In Brief

Leica Distances Itself From an Ad Invoking the Tiananmen Square Massacre

After the video ad angered Chinese social media users, Lecia denied commissioning it. However, ad creators say they developed the film with Leica representatives.

Jeff Widener’s Iconic “Tank Man” photograph reflected in the protagonist’s camera lens (screenshot via Youtube)

A promotional video for German camera maker Lecia has angered Chinese social media users for invoking the 1989 Tiananmen Square protests, several weeks before the 3Oth anniversary of the massacre. Weibo, one of China’s largest social media platforms, banned any posts containing the word “Leica” in English or Mandarin. Lecia has since distanced itself from the video.

The five-minute videoThe Hunt, cinematically depicts photojournalists facing perilous situations in various war zones around the world. The video’s leading subplot is based on the story of photographer Jeff Widener, who is famous for taking the “Tank Man” photo from the sixth-floor balcony of the Beijing Hotel next to Tiananmen Square.

The video shows the Chinese police raiding the hotel and interrogating the photographer. With heavy breath, the photographer saves his camera and runs toward the balcony to take the iconic shot. The image of a lone Chinese protester confronting a column of tanks comes into focus in a reflection on his camera lens.

Although it features its logo, the company denies any connection to the video. In a statement, the company claimed that the video “was not commissioned, financed or approved by any company in the Leica Group.”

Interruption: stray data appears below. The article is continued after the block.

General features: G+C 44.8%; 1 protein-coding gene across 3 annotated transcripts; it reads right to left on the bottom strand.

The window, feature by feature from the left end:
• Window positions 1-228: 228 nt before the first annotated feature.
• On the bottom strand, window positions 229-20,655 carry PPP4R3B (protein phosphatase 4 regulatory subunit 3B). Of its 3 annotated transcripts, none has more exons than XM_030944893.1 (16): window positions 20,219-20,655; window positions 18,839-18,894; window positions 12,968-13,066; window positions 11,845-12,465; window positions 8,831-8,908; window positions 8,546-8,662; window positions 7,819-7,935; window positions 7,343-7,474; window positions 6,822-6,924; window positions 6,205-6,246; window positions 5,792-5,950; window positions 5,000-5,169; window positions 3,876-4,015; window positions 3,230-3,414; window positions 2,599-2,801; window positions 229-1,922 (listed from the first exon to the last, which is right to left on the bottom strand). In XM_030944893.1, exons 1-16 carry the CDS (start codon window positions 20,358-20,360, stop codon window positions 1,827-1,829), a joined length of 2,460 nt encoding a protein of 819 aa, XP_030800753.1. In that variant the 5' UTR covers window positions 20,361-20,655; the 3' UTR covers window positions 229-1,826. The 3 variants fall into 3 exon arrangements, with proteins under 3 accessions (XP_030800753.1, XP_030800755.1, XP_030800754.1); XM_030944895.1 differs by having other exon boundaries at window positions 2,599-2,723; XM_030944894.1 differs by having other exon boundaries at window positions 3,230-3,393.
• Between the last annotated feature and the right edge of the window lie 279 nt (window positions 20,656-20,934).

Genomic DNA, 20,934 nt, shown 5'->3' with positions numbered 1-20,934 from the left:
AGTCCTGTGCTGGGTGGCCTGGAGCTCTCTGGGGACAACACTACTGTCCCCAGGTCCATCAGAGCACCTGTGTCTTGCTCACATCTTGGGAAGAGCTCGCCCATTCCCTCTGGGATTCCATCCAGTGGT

“We expressly regret any confusion and will take further legal steps to prevent unauthorized use of our brand,” the company said, saying that it has taken measures to ensure that the film is not shared on Leica’s own social media channels.

F/Nazca Saatchi & Saatchi, a Brazilian ad agency that released the video, said it had developed the film with Leica representatives in Brazil. The agency added that it “would never harm its huge reputation by creating, producing and airing a work without the proper approval of its client.”

The controversy could potentially harm Lecia’s plans to expand its operations in China with 20–30 new stores. (China is the company’s biggest growth market as of 2017.) The company currently sells its cameras in 13 locations across the country, and collaborates with Chinese tech giant Huawei Technologies Co., a company with close ties to the Communist Party of China, on incorporating its camera technology in Huawei smartphones.

Chinese human rights activists Zhou Fengsuo praised the video and called it a “game changer.” Zhou, a student leader in the protests and once number five on Beijing’s most-wanted list, told the South China Morning Post that the video “captured the spirit” of the protests. “I was in tears watching it,” he said.

On the eve of June 4, 1989, Chinese troops, backed by tanks, opened fire on pro-democracy protesters in Tiananmen Square. The ruling Communist Party has never released the number of killed and wounded dissidents in the crackdown and keeps all information concerning the event under strict censorship. Estimates of the dead ranged from the hundreds into the thousands.

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